NLRB Says Employers Cannot Ask Employees Not to Discuss Internal Investigation
- July 17, 2015
When conducting an internal investigation involving possible disciplinary violations, employers often ask participants in the investigation to maintain its confidentiality pending completion. Last month, the National Labor Relations Board concluded that such blanket instructions violate employees’ rights to engage in concerted activity under Section 7 of the NLRA.
In Banner Health Sys., the Board actually rejected an employee’s complaint that he was terminated for engaging in protected concerted activity. Despite this conclusion, the Board majority also determined that the employer had violated the complaining employee’s rights by using an interview form during the investigation that requested that the employee keep the matter confidential during the pendency of the investigation.
The majority opinion stated that such uniform requests violate concerted activity rights because they prevent employees from discussing among themselves terms and conditions of employment. The fact that this was a request rather than a direct prohibition made no difference to the Board majority, nor did the fact that its reasoning would equally apply to internal investigations that do not involve employee concerted activity rights.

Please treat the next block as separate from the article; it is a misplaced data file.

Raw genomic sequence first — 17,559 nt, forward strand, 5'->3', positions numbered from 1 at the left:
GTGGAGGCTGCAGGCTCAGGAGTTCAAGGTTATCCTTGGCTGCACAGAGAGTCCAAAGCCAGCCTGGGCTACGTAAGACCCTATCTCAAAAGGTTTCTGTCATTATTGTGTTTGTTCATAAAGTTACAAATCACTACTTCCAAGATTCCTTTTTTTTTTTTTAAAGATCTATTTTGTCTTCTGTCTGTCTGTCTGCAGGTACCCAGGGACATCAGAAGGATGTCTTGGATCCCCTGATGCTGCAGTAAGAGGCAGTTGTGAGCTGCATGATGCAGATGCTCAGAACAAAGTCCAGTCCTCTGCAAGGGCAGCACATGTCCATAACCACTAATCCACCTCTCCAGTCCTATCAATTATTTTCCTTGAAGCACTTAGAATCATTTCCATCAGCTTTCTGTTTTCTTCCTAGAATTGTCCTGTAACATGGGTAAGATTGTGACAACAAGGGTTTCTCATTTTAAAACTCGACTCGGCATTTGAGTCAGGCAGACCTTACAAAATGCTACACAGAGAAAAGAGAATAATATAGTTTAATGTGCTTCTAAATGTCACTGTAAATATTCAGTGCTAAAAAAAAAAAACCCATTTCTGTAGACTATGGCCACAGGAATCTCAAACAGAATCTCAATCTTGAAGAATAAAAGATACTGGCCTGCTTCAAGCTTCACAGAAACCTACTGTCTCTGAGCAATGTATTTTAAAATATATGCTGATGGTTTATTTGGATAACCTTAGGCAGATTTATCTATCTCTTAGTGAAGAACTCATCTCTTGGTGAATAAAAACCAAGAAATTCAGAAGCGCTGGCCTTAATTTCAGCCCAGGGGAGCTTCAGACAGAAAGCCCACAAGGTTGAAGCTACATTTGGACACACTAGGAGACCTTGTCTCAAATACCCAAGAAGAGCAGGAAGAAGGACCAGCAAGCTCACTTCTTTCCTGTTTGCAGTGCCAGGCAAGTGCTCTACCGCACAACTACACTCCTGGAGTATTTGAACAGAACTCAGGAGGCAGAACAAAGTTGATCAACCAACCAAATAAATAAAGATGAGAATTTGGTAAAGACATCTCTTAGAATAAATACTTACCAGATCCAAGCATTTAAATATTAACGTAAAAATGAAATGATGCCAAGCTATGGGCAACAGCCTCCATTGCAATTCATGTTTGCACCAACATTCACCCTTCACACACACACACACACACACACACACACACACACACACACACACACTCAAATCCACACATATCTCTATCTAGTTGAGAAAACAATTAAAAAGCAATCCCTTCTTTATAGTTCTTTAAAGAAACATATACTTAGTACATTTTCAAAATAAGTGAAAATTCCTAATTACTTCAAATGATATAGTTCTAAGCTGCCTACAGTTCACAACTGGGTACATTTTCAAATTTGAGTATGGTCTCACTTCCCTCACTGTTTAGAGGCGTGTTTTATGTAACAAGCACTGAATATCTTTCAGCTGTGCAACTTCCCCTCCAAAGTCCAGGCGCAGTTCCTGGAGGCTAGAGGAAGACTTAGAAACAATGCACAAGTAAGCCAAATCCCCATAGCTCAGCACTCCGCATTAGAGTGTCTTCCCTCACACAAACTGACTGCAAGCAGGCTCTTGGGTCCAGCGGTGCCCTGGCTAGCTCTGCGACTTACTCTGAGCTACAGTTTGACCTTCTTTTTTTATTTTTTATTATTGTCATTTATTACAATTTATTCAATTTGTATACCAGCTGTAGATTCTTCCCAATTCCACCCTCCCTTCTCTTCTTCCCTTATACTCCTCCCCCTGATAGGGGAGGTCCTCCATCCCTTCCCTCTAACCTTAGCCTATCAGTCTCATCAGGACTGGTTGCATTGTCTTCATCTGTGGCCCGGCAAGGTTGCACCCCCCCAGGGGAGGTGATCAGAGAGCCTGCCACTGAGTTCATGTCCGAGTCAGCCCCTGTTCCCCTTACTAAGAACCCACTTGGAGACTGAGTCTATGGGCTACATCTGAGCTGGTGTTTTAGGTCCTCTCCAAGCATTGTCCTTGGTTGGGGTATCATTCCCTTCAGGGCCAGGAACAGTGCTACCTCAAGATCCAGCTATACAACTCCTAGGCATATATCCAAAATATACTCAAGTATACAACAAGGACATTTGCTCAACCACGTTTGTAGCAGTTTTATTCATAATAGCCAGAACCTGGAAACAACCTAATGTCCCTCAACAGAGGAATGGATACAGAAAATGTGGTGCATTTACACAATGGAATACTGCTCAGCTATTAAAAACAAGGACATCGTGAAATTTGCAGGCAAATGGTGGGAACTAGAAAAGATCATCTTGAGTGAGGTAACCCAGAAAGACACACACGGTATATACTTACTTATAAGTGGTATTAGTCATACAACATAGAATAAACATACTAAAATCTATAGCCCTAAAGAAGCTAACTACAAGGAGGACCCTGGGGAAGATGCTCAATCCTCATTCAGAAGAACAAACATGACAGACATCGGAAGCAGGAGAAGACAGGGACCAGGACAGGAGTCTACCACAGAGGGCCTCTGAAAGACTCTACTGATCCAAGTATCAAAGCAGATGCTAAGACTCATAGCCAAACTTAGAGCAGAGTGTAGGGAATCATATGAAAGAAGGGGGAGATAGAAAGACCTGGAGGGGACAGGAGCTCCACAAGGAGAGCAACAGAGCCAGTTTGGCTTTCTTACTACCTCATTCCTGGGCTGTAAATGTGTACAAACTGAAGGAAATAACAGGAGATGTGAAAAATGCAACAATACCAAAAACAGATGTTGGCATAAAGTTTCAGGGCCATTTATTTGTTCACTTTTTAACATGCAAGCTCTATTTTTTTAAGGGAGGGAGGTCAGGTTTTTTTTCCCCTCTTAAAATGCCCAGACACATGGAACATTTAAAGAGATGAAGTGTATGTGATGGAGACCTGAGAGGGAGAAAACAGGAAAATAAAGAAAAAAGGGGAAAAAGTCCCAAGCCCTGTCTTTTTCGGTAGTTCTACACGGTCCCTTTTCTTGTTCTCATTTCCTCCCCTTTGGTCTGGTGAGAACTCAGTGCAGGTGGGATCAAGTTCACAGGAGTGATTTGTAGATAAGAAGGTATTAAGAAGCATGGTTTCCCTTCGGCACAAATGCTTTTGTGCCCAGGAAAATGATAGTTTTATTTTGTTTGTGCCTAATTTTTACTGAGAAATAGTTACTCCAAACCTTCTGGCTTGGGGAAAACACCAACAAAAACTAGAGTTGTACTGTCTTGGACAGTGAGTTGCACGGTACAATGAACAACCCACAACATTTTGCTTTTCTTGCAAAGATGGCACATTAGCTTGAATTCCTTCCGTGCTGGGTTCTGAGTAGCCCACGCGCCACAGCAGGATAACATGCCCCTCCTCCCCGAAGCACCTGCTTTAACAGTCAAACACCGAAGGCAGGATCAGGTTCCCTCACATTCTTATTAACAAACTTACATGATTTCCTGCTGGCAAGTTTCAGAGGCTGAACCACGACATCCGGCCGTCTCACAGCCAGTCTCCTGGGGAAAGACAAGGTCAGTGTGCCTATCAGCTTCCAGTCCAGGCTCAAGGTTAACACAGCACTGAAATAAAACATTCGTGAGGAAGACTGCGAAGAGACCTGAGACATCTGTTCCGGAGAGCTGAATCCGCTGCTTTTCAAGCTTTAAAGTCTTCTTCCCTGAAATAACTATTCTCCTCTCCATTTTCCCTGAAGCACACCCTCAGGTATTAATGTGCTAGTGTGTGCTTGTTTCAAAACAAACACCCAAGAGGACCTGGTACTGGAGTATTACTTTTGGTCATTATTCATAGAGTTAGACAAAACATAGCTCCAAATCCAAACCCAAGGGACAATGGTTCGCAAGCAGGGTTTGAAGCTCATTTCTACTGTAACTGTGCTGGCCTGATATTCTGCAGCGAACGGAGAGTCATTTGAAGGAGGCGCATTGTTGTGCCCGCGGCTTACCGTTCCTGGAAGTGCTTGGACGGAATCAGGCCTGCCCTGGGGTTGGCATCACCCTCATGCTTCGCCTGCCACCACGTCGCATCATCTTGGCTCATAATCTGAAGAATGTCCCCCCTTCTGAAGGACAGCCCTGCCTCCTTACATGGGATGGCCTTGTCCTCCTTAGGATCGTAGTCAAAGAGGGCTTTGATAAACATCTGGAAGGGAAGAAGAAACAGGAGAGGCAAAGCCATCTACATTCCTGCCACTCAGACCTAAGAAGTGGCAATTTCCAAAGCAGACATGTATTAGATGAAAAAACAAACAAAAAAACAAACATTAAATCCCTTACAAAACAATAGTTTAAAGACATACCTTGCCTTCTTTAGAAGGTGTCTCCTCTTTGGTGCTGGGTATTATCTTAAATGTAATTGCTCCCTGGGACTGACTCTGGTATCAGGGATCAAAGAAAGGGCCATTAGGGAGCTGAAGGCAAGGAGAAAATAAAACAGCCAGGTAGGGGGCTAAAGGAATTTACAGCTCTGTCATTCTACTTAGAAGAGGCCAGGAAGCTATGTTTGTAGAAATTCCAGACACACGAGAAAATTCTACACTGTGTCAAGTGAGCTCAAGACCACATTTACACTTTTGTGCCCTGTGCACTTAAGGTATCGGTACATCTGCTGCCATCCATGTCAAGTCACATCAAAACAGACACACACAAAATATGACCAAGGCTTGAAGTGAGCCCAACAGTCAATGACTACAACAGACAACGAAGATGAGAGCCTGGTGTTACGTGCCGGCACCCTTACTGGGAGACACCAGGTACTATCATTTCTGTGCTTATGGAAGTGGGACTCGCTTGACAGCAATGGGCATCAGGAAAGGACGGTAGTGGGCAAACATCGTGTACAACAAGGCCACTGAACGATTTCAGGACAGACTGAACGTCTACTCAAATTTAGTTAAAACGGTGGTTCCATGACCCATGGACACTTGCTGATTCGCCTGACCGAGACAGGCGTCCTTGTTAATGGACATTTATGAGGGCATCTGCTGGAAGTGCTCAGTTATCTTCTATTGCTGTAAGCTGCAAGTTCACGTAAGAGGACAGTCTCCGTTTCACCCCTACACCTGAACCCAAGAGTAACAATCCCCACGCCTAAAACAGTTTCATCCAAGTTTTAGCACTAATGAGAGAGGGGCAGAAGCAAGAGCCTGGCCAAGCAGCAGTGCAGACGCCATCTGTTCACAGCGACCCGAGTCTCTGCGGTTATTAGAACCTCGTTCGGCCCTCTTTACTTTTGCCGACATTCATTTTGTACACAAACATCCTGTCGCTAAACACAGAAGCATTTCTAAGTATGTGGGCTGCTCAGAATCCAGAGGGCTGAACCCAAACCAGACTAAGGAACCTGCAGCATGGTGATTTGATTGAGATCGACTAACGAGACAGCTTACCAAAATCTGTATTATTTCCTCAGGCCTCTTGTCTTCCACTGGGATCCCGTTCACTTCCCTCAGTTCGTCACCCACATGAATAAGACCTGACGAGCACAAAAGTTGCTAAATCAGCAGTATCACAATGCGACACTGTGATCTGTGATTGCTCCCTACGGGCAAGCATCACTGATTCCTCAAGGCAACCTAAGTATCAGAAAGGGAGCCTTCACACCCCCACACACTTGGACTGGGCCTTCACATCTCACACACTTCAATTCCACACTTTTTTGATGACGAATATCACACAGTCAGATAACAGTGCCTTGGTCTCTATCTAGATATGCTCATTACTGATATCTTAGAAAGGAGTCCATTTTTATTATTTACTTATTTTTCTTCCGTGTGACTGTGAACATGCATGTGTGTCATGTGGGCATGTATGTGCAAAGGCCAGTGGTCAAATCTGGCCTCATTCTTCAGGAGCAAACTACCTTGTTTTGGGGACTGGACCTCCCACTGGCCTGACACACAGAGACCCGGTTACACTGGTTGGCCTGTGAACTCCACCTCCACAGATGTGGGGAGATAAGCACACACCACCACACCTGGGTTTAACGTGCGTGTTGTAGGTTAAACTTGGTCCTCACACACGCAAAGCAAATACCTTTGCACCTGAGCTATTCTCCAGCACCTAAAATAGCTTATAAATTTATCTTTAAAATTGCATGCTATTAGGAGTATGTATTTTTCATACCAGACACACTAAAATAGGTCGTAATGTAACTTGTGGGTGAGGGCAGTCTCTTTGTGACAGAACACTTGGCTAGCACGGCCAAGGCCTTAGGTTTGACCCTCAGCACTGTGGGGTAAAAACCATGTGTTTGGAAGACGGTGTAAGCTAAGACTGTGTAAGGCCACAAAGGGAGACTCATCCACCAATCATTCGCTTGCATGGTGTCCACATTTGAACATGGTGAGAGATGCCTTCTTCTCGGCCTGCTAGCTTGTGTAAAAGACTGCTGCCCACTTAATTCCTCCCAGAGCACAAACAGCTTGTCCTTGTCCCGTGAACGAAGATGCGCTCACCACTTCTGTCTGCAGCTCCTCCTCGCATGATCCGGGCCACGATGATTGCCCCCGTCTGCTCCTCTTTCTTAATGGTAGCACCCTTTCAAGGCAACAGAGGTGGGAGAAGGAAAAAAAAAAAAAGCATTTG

The Board pointed to previous decisions that allow employers to require confidentiality in situations where they demonstrate that such measures are necessary to preserve the integrity of the investigation. However in this case, the request was included on a pre-printed form, and the employer did not offer any explanation of why confidentiality was required in this particular circumstance.
Employers may want to cease routinely advising employees involved in internal investigations of the need not to discuss the matter with co-workers. In situations where real concerns over the integrity of the investigative process exist, employers should thoroughly document such concerns, and explain to the employee why such measures are necessary in that particular case.